I love each and every moment of this CD, from the crisp drumming and fat bass that kicks things off with the excellent new composition "Ljuset" ("the light" and "the candle;" about today's Stockholm) to the slide guitar solos that finish off the album with "Gnistor" (Sparks; about the band's history from day one). I don't think I have been this satisfied with an album from start to finish ever ... okay, maybe not since Marillion's Misplaced Childhood, which this sounds nothing like.

In fact, I find that vocalist Robert Zima, who has a smooth, warm voice that is very pleasant to the ear, sounds like Kurt Maloo? um, he's the vocalist with Double, the Swiss duo who hit it big in 1986 with um, "Captain Of Her Heart."* This especially on "Möte" (Meeting). Of course, TK's sound only bears the occasional soft jazz moments, and frankly I love those moments just as much as I love their rockier moments. While there is a hint of the soft-rock of the 70s (a hint, I say, so don't get up in arms!), there is also a folk rock element, where the rock element dominates. Hard to really describe that ? sort of mid-west jazz by way of Sweden. There's a mellower, jazzier element to their sound with just a tad bit of a twang in guitar phrases. In fact, the title track features "sketches of songs from the spring of 1977," the band write in the liner notes, where one part, the instrumental "'Night Flight -77' actually was recorded then."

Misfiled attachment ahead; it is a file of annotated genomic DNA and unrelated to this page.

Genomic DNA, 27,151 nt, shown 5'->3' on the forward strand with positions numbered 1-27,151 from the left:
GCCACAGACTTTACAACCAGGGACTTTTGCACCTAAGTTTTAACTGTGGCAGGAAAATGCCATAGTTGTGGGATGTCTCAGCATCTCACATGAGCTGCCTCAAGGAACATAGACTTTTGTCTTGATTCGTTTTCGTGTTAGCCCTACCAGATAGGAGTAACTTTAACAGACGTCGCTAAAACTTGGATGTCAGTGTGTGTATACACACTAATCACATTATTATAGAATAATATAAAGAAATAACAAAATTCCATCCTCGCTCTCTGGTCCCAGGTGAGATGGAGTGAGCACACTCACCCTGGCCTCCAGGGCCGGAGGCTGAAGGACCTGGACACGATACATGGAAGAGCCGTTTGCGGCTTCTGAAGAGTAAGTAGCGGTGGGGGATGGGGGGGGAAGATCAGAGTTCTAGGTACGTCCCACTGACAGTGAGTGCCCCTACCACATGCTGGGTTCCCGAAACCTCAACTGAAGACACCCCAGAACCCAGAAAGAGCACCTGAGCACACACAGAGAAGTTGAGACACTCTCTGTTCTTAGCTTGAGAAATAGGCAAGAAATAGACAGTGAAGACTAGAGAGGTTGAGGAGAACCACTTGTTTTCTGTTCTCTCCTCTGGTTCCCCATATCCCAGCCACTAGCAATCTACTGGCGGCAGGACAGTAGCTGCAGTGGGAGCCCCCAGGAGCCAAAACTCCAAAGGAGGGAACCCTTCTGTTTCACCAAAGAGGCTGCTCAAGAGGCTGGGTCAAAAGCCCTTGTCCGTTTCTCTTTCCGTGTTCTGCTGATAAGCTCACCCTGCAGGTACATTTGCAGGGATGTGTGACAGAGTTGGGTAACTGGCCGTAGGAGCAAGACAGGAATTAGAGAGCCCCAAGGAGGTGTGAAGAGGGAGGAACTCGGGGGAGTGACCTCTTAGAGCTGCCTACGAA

What characterizes most of these pieces is a long instrumental opening. In fact, only "Night Flight - 77" is entirely instrumental. ?kerberg can play both chiming broad leads, and get down to expressing himself in note by note fashion - chorus vs verse, as it were. The title track is a good example of this dynamic, and in fact, it is the chiming notes that do accompany the sung choruses (I can almost "sing" along to it, though only phonetically (and badly at that)).

My absolute favorite moment (among many favourite moments) is the guitar playing on "Night Flight." ?kerberg's sweet, sharp, crying tone cuts right to the heart. But more than that, it's each and every note... and each rings out clearly, definitively. At times, Åkerberg's style recalls David Gilmour's in mid-to-latter day Pink Floyd. It is stunning throughout this mellow piece, especially when set against the "throatier" high-energy rocker "Lång Historia" ((a) long story or long history; about the band's return to music after a long absence). Here "Night Flight" is the twilight song, reflective, warm, and inviting. Looking at the liner notes again, we see that this piece is about "a girl [in the] here and now [...] although the point of view is retrospective..." Well this is captured perfectly.

Well, I think this review has become a rather chaotic jumble as I flit from thought to thought, but it gets down to where I began: Elden Av År is absolutely, 100% fantastic from start to finish and you must buy it.


Tracklisting:
Ljuset (8:55) / Night Flight (5:40) / L?ng Historia (7:40) / Elden Av År: Elden Av Aring;r (5:10) - M?te (4:36) - Molnbudet (2:30) - Night Flight -77 (6:50) / Gnistor (8:00)

Musicians:
Stefan Fredin - bass guitar, vocals
Dag Lundquist - drums, backing vocals
Christer Aring;kerberg - electric and acoustic guitar
Olle Thörnvall - lyrics
Robert Zima - vocals
Mats Lindberg - organ, piano, mellotron

Discography:
Trettioåriga Kriget (1974/2004)
Kriss&aing;ng (1976/1992/2004)
Hej P? Er (1978)
Mot Alla Odds (1979)
Kriget (1980)
War Memories (1992)
Om Kriget Kommer (1996)
Glorious war - Recordings from 1970-1971 (2004)
Elden Av År (2004)
I Börgen Och Slutet (2007)
Efter Efter (After After) (2011)

Genre: Progressive Rock

Origin SE

Added: September 5th 2004
Reviewer: Stephanie Sollow
Score:
Artist website: www.trettioarigakriget.com
Hits: 665
Language: english